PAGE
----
What about support on a job site?
We have reps across the country that are boots on the ground and can provide instant field support. We have gone out to job sites when there’s an issue with programming. Usually, we find that it’s just integrators trying to understand DMX and the wiring topology involved. Many times, it’s an easy fix, but we’ll get our controls guy, who was with Legrand and Vantage for 28 years, on the phone and most of the time we could do diagnostic over the phone, but we have also gone out to job sites.
What is the average lead time between order and fulfillment?
If it’s in stock, standard product goes out within 48 hours. We manufacture all our own product and we have made-to-order product called MTO. That usually ships within seven to 10 days. We ship incredibly fast and we have four distribution facilities across the U.S. — Ontario, Calif., which is near L.A.; Dallas; Georgia; and our headquarters in New York.
Let’s talk about the two new products that were at CEDIA Expo, which were obviously very targeted to this market. The first is the ABiCUS DMX gateway. Is that brand new?
It’s an evolving thing that we started about two years ago. We have a product that has a light engine that features five color chips that make white and 16 million different colors, but there weren’t any control companies that had an HSIC — for hue saturation intensity and CCT — or color temperature protocol. No one had a native control for that. So, we took an existing product made by a company with a proven track record in integration and we load all the information for our fixtures onto the ABiCUS DMX gateway. The goal is ease of installation and ease of programming for the integrator, who can pick a product by name right out of a dropdown, pick the color temperature he wants that product to have, and then auto load it right into the control system. Any DMX control system will now be able to recognize it and take it from there.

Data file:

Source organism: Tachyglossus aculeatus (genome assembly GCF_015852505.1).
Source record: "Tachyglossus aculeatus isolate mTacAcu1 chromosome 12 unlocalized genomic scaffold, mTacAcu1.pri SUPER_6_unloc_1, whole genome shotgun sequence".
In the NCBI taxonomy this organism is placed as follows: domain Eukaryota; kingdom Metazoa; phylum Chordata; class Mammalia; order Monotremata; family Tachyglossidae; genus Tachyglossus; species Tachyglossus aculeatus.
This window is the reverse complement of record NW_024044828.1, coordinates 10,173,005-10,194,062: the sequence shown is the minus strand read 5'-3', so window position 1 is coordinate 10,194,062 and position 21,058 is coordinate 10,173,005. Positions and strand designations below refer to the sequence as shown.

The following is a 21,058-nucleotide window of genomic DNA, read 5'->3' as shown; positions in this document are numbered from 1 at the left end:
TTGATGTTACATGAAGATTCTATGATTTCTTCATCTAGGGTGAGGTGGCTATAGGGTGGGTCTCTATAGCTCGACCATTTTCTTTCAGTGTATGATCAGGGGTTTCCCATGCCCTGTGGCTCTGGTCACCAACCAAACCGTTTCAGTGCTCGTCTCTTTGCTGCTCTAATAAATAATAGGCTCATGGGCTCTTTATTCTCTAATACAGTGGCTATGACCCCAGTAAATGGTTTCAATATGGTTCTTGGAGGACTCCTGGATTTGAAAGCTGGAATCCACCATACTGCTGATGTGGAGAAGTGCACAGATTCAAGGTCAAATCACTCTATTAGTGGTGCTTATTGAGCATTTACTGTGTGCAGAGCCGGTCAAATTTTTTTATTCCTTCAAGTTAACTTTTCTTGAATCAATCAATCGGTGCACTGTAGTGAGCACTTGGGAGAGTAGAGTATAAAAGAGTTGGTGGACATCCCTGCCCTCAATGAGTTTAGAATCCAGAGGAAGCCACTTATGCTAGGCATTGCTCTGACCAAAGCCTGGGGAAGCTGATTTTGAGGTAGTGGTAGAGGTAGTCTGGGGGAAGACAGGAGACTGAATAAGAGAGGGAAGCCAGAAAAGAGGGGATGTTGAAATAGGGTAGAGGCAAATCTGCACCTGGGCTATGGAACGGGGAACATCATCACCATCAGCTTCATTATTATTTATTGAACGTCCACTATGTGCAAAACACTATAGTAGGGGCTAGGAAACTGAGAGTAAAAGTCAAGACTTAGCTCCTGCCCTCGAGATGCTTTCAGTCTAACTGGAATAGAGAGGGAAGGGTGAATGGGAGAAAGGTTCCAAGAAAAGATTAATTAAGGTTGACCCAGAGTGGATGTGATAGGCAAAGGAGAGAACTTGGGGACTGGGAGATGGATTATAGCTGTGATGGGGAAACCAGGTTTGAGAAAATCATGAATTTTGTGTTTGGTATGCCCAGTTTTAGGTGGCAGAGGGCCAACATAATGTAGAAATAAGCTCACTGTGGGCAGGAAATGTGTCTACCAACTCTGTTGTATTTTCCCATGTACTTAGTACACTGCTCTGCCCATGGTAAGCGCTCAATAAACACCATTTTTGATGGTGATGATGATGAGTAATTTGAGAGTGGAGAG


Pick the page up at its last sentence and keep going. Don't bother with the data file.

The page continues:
The other new product was the WAC-STRUT, which offers a ton of flexibility.